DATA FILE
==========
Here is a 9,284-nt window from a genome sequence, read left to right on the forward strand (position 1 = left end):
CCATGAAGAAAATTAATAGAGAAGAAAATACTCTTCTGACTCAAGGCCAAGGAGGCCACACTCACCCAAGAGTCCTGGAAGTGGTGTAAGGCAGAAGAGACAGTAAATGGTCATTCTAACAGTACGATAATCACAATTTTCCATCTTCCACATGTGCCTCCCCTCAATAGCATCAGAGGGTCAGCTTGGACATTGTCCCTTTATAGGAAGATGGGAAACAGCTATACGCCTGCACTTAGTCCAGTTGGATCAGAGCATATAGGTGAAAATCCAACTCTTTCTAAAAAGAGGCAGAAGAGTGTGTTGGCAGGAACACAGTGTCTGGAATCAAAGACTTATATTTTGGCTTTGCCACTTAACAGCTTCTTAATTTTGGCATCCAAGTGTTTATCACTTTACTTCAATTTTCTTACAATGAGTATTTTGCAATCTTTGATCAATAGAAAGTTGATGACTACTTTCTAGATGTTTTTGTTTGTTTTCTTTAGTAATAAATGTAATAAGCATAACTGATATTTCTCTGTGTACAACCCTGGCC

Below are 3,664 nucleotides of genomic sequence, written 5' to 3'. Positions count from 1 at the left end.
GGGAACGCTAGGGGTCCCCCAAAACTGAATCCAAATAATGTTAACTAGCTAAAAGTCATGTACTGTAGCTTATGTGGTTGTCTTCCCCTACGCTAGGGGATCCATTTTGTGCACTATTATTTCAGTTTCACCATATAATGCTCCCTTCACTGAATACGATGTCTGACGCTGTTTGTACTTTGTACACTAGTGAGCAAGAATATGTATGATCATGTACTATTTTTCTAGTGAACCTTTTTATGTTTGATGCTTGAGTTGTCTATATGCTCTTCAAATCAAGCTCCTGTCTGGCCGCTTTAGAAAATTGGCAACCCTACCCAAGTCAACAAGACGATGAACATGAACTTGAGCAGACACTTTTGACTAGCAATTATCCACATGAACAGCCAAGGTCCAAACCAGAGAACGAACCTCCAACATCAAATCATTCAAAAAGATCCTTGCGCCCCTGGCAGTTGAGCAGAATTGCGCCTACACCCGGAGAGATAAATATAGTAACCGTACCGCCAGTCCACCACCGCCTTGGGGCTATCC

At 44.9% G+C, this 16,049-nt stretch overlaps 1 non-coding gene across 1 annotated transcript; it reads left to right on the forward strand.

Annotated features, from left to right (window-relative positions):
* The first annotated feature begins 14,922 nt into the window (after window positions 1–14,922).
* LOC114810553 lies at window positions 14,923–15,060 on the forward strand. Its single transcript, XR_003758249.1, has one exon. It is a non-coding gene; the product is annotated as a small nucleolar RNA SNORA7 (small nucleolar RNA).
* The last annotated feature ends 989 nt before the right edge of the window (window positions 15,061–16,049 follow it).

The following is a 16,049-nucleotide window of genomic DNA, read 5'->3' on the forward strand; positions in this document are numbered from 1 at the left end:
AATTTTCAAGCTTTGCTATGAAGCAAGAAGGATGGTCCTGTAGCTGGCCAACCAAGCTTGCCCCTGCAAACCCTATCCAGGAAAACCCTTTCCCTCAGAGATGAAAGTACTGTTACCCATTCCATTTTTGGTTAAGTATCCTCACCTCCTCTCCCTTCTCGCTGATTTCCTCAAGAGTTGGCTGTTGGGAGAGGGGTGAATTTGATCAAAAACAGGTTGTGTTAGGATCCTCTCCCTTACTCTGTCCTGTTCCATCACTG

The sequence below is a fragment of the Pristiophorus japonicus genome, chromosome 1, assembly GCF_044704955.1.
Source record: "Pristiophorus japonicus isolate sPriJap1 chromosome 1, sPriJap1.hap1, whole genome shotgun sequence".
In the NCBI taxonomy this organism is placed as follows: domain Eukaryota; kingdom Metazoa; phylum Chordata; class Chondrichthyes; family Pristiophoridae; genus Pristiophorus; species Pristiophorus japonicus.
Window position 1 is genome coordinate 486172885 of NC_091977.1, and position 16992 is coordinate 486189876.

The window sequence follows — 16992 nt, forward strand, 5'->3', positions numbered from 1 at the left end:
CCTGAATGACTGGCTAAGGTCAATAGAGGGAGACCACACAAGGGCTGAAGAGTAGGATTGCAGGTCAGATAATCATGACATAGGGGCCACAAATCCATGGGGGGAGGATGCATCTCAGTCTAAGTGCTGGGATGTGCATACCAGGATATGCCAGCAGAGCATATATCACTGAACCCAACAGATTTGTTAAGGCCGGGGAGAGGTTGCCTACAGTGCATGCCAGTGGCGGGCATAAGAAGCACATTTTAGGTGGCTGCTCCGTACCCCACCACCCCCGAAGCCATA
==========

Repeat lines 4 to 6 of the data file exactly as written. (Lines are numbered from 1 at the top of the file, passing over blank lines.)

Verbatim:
GGGAACGCTAGGGGTCCCCCAAAACTGAATCCAAATAATGTTAACTAGCTAAAAGTCATGTACTGTAGCTTATGTGGTTGTCTTCCCCTACGCTAGGGGATCCATTTTGTGCACTATTATTTCAGTTTCACCATATAATGCTCCCTTCACTGAATACGATGTCTGACGCTGTTTGTACTTTGTACACTAGTGAGCAAGAATATGTATGATCATGTACTATTTTTCTAGTGAACCTTTTTATGTTTGATGCTTGAGTTGTCTATATGCTCTTCAAATCAAGCTCCTGTCTGGCCGCTTTAGAAAATTGGCAACCCTACCCAAGTCAACAAGACGATGAACATGAACTTGAGCAGACACTTTTGACTAGCAATTATCCACATGAACAGCCAAGGTCCAAACCAGAGAACGAACCTCCAACATCAAATCATTCAAAAAGATCCTTGCGCCCCTGGCAGTTGAGCAGAATTGCGCCTACACCCGGAGAGATAAATATAGTAACCGTACCGCCAGTCCACCACCGCCTTGGGGCTATCC

At 44.9% G+C, this 16,049-nt stretch overlaps 1 non-coding gene across 1 annotated transcript; it reads left to right on the forward strand.

Annotated features, from left to right (window-relative positions):